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Keystone Oaks Considering Tax Increase In Budget Talks

Preliminary budget for 2011-12 shows deficit is lower than that of nearby districts.

Despite losing more than $1 million in state funding and other economic challenges, Keystone Oaks school directors Wednesday night learned the district may only face a $500,000 budget shortfall in 2011-12.

While board members said it will likely take some finesse and a tax hike to get their financial house in order, the district's $34 million revenue and $34.5 million expenditures puts it in better shape than neighboring schools.

Chartiers Valley is facing a $900,000 budget gap. Carlynton's is projected to be more than $650,000. Upper St. Clair’s deficit is nearly $800,000. And Bethel Park’s is more than $900,000.

But Keystone Oaks’ deficit isn’t low enough to stave off a potential 1.7 percent tax hike, which would generate $359,000 for the district, according to Gwen Walker, director of fiscal services.

“It’s a painful road we’ve had to go down often,” she said.

Last year the district raised taxes by 0.72 mills, which cost the average district resident an extra $60 or more during the year.

This year this district is projected to raise the tax rate from 22.03 to 22.4 mills. It wasn’t immediately clear what the increase will mean to residents.

Keystone Oaks officials will continue to discuss the budget during the next two months, they said.

Walker said she will continue to work on projections and update the budget as more information becomes available.

Bob Lloyd, a school director from Dormont who is running for re-election, questioned what the district is doing to collect delinquent taxes.

About $1.2 million is “collectable,” Walker said. In conjunction with solicitor Ira Weiss’ office and other agencies, about $200,000 was collected this year.

Weiss’ office and Jordan Tax Services are being “very aggressive,” Walker said.

While pursuing delinquent taxes, the district is also reshuffling some of its educators to continue programming without replacing all of the 21 retiring teachers.

Superintendent William Urbanek said only two full-time teachers and one part-time teacher will be hired. To continue the same educational offerings, staff will be restructured, he said. Administrators hope to made all staffing decisions next month, he said.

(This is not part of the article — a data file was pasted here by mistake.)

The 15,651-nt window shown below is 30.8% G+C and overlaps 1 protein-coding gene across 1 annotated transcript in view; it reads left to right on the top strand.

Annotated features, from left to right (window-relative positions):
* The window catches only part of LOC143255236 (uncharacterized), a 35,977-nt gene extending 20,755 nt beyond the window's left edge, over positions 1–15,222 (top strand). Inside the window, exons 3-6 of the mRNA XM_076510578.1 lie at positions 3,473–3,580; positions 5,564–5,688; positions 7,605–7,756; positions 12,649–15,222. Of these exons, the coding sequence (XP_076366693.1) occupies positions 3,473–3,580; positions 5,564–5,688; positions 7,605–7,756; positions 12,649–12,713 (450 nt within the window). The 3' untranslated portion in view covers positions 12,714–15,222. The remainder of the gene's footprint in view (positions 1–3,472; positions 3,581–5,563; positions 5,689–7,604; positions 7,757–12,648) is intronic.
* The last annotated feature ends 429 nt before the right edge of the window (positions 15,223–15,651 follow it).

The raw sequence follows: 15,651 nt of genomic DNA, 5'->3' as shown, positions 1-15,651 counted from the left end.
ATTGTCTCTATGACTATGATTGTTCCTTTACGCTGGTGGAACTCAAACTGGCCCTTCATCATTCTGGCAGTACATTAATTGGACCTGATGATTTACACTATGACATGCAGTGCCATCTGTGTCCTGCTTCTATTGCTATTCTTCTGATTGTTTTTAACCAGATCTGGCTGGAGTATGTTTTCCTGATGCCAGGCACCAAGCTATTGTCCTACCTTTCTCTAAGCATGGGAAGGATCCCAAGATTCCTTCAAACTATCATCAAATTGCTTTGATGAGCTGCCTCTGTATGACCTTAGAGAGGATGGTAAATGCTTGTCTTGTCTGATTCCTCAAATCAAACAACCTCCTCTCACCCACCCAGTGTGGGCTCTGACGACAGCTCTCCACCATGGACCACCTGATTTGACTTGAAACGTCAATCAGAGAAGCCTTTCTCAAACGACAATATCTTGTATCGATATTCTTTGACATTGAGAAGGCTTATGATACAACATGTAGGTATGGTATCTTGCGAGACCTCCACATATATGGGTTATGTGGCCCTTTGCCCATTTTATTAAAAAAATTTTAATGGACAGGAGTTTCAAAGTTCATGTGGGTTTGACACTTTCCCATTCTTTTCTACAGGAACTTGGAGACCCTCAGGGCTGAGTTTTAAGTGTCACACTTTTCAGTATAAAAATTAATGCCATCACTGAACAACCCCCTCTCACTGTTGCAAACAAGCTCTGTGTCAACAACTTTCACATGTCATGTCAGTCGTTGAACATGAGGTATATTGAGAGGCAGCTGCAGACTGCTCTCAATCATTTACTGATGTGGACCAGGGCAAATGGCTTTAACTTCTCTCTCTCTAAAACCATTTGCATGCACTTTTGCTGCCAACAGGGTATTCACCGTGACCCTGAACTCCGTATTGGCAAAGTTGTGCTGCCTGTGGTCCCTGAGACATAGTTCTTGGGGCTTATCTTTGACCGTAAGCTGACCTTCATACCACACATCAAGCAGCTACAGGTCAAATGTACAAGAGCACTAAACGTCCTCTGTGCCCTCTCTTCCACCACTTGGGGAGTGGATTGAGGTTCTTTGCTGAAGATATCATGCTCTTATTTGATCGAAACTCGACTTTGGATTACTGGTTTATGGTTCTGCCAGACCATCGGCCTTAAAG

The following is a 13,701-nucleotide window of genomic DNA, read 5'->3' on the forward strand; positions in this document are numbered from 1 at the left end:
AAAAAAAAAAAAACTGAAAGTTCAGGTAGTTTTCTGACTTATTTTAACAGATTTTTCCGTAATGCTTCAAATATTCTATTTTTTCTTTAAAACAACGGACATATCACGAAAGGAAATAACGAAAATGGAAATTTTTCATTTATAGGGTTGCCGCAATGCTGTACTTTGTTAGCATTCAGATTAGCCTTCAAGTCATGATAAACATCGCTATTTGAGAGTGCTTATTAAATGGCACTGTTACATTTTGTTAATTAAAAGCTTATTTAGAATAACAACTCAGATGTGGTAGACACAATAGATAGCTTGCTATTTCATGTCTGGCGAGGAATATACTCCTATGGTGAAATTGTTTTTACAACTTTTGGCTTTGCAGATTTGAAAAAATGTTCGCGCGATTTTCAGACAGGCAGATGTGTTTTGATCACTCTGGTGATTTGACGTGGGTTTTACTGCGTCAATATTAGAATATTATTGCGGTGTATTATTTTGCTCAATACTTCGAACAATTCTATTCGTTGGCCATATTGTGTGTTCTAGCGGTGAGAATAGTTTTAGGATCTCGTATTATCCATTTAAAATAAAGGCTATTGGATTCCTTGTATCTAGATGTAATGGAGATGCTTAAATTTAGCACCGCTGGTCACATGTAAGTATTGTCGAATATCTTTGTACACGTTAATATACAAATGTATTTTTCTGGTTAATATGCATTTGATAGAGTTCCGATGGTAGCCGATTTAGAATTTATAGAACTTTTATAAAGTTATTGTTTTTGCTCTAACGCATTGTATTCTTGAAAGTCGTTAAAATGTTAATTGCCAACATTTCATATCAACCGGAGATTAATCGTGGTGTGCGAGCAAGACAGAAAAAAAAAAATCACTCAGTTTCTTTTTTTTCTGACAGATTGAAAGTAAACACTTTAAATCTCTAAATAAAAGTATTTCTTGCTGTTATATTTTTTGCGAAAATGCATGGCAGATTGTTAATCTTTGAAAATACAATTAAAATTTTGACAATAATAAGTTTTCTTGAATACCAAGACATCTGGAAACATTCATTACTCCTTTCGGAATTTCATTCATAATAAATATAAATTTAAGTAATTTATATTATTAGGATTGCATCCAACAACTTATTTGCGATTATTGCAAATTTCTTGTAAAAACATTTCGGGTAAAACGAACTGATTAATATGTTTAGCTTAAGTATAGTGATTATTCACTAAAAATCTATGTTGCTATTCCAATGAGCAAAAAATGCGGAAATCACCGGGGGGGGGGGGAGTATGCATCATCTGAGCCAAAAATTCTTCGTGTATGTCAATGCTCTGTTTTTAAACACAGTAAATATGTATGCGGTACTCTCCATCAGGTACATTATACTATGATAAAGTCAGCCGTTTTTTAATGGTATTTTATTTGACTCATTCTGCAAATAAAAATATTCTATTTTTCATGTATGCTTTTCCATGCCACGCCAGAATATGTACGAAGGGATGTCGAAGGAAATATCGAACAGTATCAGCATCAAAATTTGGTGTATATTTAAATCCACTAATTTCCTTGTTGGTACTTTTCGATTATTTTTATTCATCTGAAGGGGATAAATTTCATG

Additionally, class sizes will increase, he said. Early projections from middle school and high school principals show some classes will include 30 or more students.

Middle school science and social studies courses may average between 27 and 31 students.

High school figures show chemistry classes with 35 students and math classes with 29 students.

“The kids who struggle will be the ones who pay the price,” said Marian Randazzo, education committee chair.

Rob Brownlee, a director from Dormont running for re-election and finance committee chair, asked to see some budget scenarios that included replacing a couple more teachers.

“I don’t like some of the class sizes in the middle school,” he said.

robert t April 28, 2011 at 03:51 PM
Do you know where I can view the budget?
Candy Woodall April 28, 2011 at 04:50 PM
I'd suggest contacting district administrators or the board members who represent you. Most of their contact information can be found on the district's Web site www.kosd.org. You may also contact Jim Cromie, district spokesman, at (412) 571-6020.
robert t April 28, 2011 at 08:45 PM
Thanks! There's a summary provided at the website. As anticipated there's some debt on the books-- $4.875 million! So tired of higher taxes always being the proposed solution-- especially for a borough with one of the highest millage rates in the county. If there can't be a balanced budget with that much debt (and so much reliance on state/federal funds), something is very wrong. Revenue may be flat but so are wages, so not only do I have to pay more for commodities like food, fuel, utilities, etc, I have to pay more taxes! Pure nonsense... and I don't even have a child. I just moved to Dormont last year and am not really seeing a good reason to stay. Dormont is really digging a hole for itself if taxes keep getting increased-- people will leave and people will be hesitant to move here, which could be part of the reason why at least 6 houses have been for sale for months within 2 blocks of my house.